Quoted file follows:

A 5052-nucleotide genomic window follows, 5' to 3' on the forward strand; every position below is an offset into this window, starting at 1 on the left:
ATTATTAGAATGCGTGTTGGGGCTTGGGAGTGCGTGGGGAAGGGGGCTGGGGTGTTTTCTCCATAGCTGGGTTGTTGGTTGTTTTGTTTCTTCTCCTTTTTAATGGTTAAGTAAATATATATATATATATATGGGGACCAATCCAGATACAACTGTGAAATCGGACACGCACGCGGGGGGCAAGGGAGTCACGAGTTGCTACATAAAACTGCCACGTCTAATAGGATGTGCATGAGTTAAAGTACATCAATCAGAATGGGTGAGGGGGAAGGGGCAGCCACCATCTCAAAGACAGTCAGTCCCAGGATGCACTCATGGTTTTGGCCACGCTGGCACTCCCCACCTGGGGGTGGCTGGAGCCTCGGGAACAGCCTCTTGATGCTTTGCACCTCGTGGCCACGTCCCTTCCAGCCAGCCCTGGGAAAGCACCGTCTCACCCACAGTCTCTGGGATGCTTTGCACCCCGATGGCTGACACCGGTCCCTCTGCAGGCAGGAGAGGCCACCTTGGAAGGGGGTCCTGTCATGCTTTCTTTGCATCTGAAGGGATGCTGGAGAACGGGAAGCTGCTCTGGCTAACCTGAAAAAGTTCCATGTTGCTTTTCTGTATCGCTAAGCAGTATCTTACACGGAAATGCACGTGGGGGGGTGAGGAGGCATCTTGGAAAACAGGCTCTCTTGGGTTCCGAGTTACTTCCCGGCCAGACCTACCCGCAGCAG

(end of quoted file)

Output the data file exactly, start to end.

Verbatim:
A 5052-nucleotide genomic window follows, 5' to 3' on the forward strand; every position below is an offset into this window, starting at 1 on the left:
ATTATTAGAATGCGTGTTGGGGCTTGGGAGTGCGTGGGGAAGGGGGCTGGGGTGTTTTCTCCATAGCTGGGTTGTTGGTTGTTTTGTTTCTTCTCCTTTTTAATGGTTAAGTAAATATATATATATATATATGGGGACCAATCCAGATACAACTGTGAAATCGGACACGCACGCGGGGGGCAAGGGAGTCACGAGTTGCTACATAAAACTGCCACGTCTAATAGGATGTGCATGAGTTAAAGTACATCAATCAGAATGGGTGAGGGGGAAGGGGCAGCCACCATCTCAAAGACAGTCAGTCCCAGGATGCACTCATGGTTTTGGCCACGCTGGCACTCCCCACCTGGGGGTGGCTGGAGCCTCGGGAACAGCCTCTTGATGCTTTGCACCTCGTGGCCACGTCCCTTCCAGCCAGCCCTGGGAAAGCACCGTCTCACCCACAGTCTCTGGGATGCTTTGCACCCCGATGGCTGACACCGGTCCCTCTGCAGGCAGGAGAGGCCACCTTGGAAGGGGGTCCTGTCATGCTTTCTTTGCATCTGAAGGGATGCTGGAGAACGGGAAGCTGCTCTGGCTAACCTGAAAAAGTTCCATGTTGCTTTTCTGTATCGCTAAGCAGTATCTTACACGGAAATGCACGTGGGGGGGTGAGGAGGCATCTTGGAAAACAGGCTCTCTTGGGTTCCGAGTTACTTCCCGGCCAGACCTACCCGCAGCAG